MAIB’s report on the Figaro incident in December 2007 in which an accidental activation of the ship’s CO2 smothering system led to the vessel losing propulsion and electrical power in rough weather, sending it drifting toward Wolf Rock off the southern English coast, reads almost like an adventure story full of derring-do and not a little personal courage and is well worth the read.
All the same, it shouldn’t have happened. Says MAIB: “The investigation identified that the maintenance instructions for the CO2 system were contradictory and vulnerable to misinterpretation. The crew of Figaro were unfamiliar with the equipment and were unable to recognise the problem that occurred during the routine test, or realise the risk posed by leaving the system in an unstable condition. The incident also highlighted some areas where ETV procedures could be improved to help maintain the successful reputation that this service has gained.”
There were four cadets aboard who, one hopes, learned much that will enhance the decisions they make in their future careers.
Since 1993 nearly a dozen incidents of accidental CO2 release have been notified to MAIB. In those incidents, as in the Figaro case, no-one was killed or injured but the event could have ended up very differently.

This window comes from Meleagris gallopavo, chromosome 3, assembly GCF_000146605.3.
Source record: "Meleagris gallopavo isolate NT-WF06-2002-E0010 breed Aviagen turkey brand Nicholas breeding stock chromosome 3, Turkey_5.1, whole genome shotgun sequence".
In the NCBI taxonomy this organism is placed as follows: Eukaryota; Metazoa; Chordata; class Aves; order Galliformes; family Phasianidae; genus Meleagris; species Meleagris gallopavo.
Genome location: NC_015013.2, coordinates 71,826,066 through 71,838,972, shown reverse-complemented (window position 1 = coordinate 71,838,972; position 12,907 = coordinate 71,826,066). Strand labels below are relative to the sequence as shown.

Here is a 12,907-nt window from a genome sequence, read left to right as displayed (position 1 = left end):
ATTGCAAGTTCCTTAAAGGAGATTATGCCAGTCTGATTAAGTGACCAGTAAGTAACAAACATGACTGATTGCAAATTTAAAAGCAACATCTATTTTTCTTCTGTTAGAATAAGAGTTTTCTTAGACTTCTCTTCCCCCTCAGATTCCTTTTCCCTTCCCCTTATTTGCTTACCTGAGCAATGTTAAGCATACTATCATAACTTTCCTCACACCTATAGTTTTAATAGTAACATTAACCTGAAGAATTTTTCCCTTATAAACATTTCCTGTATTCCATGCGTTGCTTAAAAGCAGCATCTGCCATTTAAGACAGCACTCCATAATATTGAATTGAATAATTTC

In 2004, the Master, Chief Officer, Chief Engineer and Third Engineer of the YM People were killed in the CO2 room when CO2 was accidentally released 430 miles east of Sri Lanka. The circumstances were similar to that aboard Figaro – lack of familiarity and training with the CO2 system.
How well do you know the system aboard your ship? Bear the following tips in mind”
- Treat a CO2 room as an enclosed/confined space and make sure someone knows you’re in there.
- When opening the door to a CO2 room, stand back. A leak in the room can lead to a build-up of pressure that can blow the door outwards and hurt you.
- Always keep the door latched open when someone’s inside a CO2 room. It will make escape and, if necessary, rescue a lot easier.
- Ensure ventilation is running whenever someone’s inside the CO2 room.
IDESS Interactive has a modestly priced ($35) downloadable module on CO2 firefighting and CO2 room hazards as part of its Basic Fire Fighting Computer-Based Training System. Check it out here.